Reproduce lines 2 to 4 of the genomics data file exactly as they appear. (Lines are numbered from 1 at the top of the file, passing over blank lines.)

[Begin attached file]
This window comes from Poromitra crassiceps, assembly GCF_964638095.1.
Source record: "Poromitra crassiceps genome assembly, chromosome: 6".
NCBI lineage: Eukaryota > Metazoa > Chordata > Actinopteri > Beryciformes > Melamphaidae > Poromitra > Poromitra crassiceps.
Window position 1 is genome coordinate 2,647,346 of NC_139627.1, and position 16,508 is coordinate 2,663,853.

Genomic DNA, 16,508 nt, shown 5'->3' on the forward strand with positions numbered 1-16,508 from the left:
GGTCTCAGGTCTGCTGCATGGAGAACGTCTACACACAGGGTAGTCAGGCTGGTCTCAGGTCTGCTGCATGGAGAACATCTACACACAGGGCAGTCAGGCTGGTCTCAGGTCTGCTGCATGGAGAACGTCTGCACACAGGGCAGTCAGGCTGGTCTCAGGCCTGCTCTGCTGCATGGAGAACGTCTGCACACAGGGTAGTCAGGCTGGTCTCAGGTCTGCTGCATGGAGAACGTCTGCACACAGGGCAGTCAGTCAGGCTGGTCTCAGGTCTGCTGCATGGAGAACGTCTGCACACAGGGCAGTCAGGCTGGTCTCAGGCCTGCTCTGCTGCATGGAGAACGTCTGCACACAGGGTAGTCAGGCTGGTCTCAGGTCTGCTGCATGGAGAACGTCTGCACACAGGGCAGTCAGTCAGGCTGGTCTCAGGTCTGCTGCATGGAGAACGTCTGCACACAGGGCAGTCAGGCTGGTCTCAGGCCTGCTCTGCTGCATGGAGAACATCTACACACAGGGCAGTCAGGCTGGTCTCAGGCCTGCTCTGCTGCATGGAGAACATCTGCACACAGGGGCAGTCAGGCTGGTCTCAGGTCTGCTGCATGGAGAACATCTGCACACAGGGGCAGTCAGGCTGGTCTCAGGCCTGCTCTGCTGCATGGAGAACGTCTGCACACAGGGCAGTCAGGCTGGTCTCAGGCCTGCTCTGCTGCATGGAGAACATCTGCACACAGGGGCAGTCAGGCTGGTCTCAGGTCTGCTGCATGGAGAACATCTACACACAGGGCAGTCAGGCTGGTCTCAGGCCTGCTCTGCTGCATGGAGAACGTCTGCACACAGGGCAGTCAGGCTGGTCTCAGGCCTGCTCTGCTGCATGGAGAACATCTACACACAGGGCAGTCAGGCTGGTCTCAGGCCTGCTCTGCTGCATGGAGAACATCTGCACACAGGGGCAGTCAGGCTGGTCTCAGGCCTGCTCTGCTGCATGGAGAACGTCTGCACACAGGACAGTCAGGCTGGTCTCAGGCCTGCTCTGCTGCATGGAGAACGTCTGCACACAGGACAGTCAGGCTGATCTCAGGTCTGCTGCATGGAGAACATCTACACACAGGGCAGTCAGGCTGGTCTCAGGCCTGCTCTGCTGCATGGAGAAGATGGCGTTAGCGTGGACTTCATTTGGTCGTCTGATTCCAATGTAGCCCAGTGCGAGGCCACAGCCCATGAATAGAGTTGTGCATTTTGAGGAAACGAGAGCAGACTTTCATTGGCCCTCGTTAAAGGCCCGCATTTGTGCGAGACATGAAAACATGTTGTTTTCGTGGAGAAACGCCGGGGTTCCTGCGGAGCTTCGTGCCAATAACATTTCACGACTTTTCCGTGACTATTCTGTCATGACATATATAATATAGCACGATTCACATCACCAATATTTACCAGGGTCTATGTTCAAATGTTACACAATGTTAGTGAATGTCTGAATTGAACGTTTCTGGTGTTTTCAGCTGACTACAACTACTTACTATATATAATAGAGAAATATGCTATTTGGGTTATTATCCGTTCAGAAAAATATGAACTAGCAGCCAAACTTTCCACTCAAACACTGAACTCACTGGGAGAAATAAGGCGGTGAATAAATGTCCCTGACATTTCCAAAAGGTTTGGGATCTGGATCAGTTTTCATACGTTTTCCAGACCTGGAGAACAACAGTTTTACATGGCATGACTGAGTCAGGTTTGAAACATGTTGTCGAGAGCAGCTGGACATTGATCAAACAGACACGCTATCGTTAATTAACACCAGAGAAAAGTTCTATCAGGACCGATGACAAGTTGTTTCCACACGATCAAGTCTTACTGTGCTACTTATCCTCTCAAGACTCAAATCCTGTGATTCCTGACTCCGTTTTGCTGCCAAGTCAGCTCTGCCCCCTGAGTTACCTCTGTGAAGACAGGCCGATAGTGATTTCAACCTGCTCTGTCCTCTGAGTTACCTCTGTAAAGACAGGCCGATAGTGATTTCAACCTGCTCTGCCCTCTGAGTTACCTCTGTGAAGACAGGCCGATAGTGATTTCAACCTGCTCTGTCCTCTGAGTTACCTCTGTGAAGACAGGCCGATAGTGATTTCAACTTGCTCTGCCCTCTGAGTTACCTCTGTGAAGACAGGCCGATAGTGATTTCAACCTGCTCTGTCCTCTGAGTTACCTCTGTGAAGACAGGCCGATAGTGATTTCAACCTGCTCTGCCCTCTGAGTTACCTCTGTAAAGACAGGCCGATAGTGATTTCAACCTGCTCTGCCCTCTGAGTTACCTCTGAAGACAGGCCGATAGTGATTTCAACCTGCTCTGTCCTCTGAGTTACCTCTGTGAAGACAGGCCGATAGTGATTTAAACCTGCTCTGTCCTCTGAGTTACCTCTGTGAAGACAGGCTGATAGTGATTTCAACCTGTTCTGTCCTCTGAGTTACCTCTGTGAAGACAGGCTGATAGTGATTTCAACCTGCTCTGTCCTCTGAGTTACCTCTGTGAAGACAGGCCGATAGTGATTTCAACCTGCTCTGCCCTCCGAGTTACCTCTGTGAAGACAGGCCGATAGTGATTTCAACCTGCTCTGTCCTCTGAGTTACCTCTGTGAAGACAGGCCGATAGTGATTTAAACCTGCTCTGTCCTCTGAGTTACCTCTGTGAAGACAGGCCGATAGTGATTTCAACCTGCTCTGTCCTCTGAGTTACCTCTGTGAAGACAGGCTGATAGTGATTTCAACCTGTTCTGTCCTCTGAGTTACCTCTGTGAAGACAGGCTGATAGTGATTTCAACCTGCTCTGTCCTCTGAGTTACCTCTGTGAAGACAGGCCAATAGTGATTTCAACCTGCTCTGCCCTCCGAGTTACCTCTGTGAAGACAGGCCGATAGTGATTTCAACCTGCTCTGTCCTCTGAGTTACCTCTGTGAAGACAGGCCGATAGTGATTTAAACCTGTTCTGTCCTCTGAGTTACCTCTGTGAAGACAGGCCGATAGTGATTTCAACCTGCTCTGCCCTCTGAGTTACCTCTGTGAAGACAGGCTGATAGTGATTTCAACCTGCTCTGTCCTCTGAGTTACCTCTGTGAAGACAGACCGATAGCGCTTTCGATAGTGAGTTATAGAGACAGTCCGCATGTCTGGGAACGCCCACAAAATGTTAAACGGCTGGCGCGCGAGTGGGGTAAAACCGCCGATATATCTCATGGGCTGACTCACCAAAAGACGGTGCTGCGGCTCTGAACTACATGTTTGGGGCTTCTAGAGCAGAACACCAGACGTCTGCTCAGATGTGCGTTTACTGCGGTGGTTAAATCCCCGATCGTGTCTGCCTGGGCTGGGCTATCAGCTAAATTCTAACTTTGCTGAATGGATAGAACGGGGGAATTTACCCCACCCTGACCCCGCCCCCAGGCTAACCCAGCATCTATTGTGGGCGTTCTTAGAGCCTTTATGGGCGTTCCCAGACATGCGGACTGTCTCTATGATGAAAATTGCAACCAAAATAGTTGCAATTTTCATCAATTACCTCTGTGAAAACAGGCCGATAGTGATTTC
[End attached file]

Source record: "Poromitra crassiceps genome assembly, chromosome: 6".
NCBI lineage: Eukaryota > Metazoa > Chordata > Actinopteri > Beryciformes > Melamphaidae > Poromitra > Poromitra crassiceps.
Window position 1 is genome coordinate 2,647,346 of NC_139627.1, and position 16,508 is coordinate 2,663,853.